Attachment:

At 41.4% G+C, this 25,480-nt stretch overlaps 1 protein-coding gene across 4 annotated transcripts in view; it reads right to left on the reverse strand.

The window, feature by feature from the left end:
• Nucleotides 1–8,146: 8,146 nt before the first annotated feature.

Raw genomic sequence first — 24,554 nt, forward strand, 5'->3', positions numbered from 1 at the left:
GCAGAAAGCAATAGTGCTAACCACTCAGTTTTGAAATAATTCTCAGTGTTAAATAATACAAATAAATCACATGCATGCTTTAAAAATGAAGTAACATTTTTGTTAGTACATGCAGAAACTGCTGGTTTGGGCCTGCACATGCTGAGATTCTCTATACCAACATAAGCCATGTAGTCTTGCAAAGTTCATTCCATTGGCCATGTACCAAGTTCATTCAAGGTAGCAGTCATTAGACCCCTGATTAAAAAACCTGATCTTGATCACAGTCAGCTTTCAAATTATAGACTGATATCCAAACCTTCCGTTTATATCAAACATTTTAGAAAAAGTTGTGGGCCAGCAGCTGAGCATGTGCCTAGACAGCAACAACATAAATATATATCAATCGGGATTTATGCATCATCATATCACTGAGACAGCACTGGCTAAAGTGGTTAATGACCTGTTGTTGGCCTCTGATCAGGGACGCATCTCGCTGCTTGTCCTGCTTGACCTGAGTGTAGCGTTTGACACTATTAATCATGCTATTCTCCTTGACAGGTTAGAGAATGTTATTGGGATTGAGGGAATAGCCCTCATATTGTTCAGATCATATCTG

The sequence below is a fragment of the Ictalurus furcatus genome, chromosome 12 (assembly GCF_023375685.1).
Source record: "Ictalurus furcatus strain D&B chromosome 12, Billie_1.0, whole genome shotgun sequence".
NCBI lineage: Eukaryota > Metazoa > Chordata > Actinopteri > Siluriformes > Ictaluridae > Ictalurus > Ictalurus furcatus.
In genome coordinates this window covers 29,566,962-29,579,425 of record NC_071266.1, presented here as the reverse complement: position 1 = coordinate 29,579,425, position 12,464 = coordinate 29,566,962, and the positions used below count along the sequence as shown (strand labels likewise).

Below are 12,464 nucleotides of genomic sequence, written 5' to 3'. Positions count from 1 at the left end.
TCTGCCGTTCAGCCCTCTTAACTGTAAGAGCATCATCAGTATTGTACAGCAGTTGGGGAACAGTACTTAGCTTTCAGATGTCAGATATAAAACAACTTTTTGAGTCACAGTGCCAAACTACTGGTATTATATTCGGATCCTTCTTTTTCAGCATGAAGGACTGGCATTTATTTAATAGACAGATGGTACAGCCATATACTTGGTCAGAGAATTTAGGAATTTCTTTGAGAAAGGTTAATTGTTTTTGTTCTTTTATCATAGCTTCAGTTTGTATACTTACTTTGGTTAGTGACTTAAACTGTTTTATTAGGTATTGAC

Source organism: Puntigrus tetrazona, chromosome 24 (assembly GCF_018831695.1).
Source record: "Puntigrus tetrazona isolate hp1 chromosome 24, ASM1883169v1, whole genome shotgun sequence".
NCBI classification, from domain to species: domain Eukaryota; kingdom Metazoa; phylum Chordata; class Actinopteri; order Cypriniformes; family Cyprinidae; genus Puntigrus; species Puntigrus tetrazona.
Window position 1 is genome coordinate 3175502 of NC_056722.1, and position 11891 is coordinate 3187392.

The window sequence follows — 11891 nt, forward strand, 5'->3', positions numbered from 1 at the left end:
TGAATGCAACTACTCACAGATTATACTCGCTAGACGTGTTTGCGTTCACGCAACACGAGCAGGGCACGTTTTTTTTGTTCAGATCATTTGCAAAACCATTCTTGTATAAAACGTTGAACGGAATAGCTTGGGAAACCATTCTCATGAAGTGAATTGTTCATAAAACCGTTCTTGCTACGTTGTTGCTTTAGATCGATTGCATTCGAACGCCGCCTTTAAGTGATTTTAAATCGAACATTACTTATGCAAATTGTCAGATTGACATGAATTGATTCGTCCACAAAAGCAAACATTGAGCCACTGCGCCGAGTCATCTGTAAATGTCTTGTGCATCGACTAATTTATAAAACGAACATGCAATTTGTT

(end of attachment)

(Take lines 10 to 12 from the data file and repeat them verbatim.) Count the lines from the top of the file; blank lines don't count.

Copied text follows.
Below are 12,464 nucleotides of genomic sequence, written 5' to 3'. Positions count from 1 at the left end.
TCTGCCGTTCAGCCCTCTTAACTGTAAGAGCATCATCAGTATTGTACAGCAGTTGGGGAACAGTACTTAGCTTTCAGATGTCAGATATAAAACAACTTTTTGAGTCACAGTGCCAAACTACTGGTATTATATTCGGATCCTTCTTTTTCAGCATGAAGGACTGGCATTTATTTAATAGACAGATGGTACAGCCATATACTTGGTCAGAGAATTTAGGAATTTCTTTGAGAAAGGTTAATTGTTTTTGTTCTTTTATCATAGCTTCAGTTTGTATACTTACTTTGGTTAGTGACTTAAACTGTTTTATTAGGTATTGAC

Source organism: Puntigrus tetrazona, chromosome 24 (assembly GCF_018831695.1).